Thank you for reading the 47th. Tools4Movies Newsletter,
Today is iPad3 Day. Announced last week, and of course massive pre-orders, FedEx is finally delivering them to the lucky few million.
This week was busier than usual for me. Last weekend, I rewrote the main information for DVD Catalyst Guides, and throughout the week, I have updated the guides for a couple of popular devices. With those guides, I tried to include as much information as possible, including answers to questions I get a lot.
This week, I also took the first step of eliminating my crappy Cable TV.
First, Tech News.
Of course this week was all about the new iPad. All over the web, unboxing videos appeared, images, screenshots, reviews etc. While the iPad 3 isn't officially available until today, a few people managed (claimed) to get a hold of one pretty early, and of course this flooded the tech websites. Mine is supposedly on the Fedex truck already, so it should be here soon.
The new AppleTV is officially available today as well, with its core-enhancement being 1080p video playback. Mine (accidentally) arrived yesterday, and I am currently play-testing with it and DVD Catalyst 4 to see what I can push out of it when it comes to video playback. Of course when the iPad3 arrives later today, I'll be fiddling with AirPlay as well
Yesterday, Dish Network released its new Hopper & Joey DVR system. As many of the newsletter readers know, I haven't been too happy with my CableTV+TiVo combo after they upgraded to Digital-only. So, yesterday, the local Dish guy set me up with the new Dish setup. It took a bit longer than expected to get it all hooked up.
As I mentioned earlier, this week has been quite busy for me, so I haven't kept up with much news this week. Normally I start the newsletter on Thursday's, but the entire day yesterday I spent on running cables, and of course had support questions to answer as well.
The device guides (xoom, nook etc) I have on the Tools4Movies were getting a bit out-dated, so last weekend I worked on a more detailed guide that covers just about everything I could think of, and throughout the week, I have been posting device guides based on that.
Of course a lot of the content in the guides applies to every device, rather than forcing people to read a generic guide, I opted for using one template and making it specific for a particular device. So while you can use a Transformer Prime guide for the Kindle Fire by just selecting the proper profile when you get to that point in the guide, I figured it would be easier to make it specific so everything in the guide looks and works as it should for that particular device.
These guides have been added/updated so far:
The rest of the guides will be updated over the next couple of days.
In addition to the guides, I also posted the second "method" for merging multi-part Bluray movies:
And of course this week, I also posted some "Problem DVD" articles:
Fedex just delivered the new iPad (32GB Wifi), so I will be playing with that shortly to see what I can come up with for video (and audio) settings to make DVD Catalyst 4 the best conversion tool for it. I'm sure there are some settings I can tweak to make your own conversions look better than what Apple themselves have to offer in iTunes. If you just got your iPad3, have a look through the guide here:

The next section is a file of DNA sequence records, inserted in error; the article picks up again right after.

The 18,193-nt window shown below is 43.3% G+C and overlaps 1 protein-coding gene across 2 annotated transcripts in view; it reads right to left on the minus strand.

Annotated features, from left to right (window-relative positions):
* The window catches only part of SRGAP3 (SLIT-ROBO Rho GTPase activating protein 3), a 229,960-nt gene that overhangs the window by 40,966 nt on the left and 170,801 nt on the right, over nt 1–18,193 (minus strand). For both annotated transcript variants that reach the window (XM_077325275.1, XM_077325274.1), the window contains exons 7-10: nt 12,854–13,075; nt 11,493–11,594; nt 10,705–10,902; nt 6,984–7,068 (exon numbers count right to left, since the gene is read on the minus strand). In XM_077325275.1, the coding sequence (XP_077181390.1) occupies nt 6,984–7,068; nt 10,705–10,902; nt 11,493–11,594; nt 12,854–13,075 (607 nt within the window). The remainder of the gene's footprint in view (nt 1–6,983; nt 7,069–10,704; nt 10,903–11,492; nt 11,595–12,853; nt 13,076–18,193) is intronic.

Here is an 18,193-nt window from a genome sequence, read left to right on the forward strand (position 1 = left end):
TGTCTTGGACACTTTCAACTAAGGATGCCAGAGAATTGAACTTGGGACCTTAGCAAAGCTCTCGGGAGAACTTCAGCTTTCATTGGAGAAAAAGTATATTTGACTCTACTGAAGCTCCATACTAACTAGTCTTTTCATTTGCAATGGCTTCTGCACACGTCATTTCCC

Aside from the conversion process, the guide also explains how you can set cover images for your movies to make them look all cool and fancy on your iPad. Of course it works for the older iPad models as well.
I'll be posting my findings on my website, so keep an eye on the News section on the tools4movies.com website for the next couple of days.
Dish Network Hopper + Joey.
Since my cable company went all-digital last year (after false promises of never dropping analog support the year before) I was forced to retire my beloved TiVo Series 2's. Forced to upgrade to a Premiere, we kept running into complications, and while TiVo managed to take care of their issues, the Cable company has not, so after the umpteenth problem, I've been looking for a replacement.
When Dish announced their all-room-DVR system, I've been waiting for its availability.
Yesterday was the day it was officially available, so I had it installed.
We ran into some complications with placing the dish, so I spent some time fighting with a tree (I lost), and of course the cabling was a bit of a pain, but everything did get hooked up eventually, and to be honest, it rocks.
I haven't had too much time with it, because of course I had to catch up on support emails after it was all done, but the brief time I did get to play with it definitely impressed me.
The system is based around a main unit, the Hopper, which is a 2-terabyte DVR. This is placed in one room, and hooks up to a TV (of course). Then there are so-called Joey's, which act as little remote devices that connect the DVR to TV's in other rooms. Sort of like a terminal-system or a remote-desktop system.
The hopper takes care of the recordings and TV viewing for itself and the Joey's, and since it is central you can watch your shows from whatever room you are at. This was one of the things we liked so much when we were using 2 TiVo S2's, pulling shows off of one, and watching it on the other, but because this system just has 1 DVR in the middle, there is no transfer involved.
As I mentioned, I haven't had that much time with it yet (1 hour or so), so expect more about it next week.
Thank you for reading this week's Tools4Movies newsletter, and have a great weekend.